Posted June 9, 2008 7:41 pm by with 15 comments

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The folks over at Plurk must have some really good Karma. How else can you explain the incredible luck associated with rolling out your new micro-messaging (I can’t bring myself to call it blogging) platform, at the same time your chief competitor (Twitter), has hit the application scaling wall and is experiencing severe service outages?

Any others getting tired of seeing a bunch of tweety birds lifting a whale? It was cute the first couple of times. Now? Not so much. Next time I see that thing, there’s gonna be a harpoon flying through my display!

Adding insult to injury, when Twitter is up and running (yes, it still happens occasionally), it is being consistently used to pimp broadcast and promote Plurk. The irony is striking.

Such are the problems when a company unexpectedly finds itself realizing too much success, too rapidly – as Twitter did. In response to a question on the Twitter blog, developer Alex Payne had this to say,

“My understanding is that Twitter started as a one-day project to explore sharing status via SMS…that Twitter would eventually evolve into a messaging system in its own right wasn’t conceptualized from the get-go”.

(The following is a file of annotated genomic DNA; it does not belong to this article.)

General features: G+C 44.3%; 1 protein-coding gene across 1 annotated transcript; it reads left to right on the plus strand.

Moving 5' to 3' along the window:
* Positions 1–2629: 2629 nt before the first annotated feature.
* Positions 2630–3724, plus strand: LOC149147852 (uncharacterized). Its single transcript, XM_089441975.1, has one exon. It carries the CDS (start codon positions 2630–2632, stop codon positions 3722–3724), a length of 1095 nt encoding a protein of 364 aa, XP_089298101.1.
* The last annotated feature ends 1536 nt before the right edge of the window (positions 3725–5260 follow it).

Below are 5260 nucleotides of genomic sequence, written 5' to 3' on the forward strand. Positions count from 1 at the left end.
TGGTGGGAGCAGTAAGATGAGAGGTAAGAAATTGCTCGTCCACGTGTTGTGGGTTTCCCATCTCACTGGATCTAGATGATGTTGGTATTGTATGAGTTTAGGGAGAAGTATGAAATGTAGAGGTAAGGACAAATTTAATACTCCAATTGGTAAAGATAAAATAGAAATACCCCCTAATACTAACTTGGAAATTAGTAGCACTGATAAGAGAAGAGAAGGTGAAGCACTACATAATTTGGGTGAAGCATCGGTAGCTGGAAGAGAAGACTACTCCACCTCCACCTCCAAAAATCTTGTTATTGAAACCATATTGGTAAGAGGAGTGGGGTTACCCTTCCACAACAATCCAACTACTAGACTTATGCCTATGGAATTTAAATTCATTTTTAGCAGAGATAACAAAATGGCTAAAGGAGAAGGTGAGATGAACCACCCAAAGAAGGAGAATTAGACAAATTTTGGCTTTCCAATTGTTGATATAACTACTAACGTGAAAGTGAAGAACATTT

A one day project? Now that’s what I call foresight!

The bottom line? Twitter developers did not build this as an enterprise class application, capable of scaling to meet a dramatic increase in demand. Those in the “software know”, realize that core architecture problems are not something that can be solved overnight – no matter how many CPU’s you throw at the problem.

Conversely, it currently seems by both the robustness of the application (features & function), which far surpass that of Twitter and the relative stability of the application, that the folks at Plurk did have success in mind and they are currently capitalizing on Twitter’s failings, as disenchanted users go from a “Just another Twitter clone”, to an “I’m loving Plurk” mindset. Based on a quick survey (on Twitter), it seems that most users are still remaining loyal, however frustrations are clearly rising.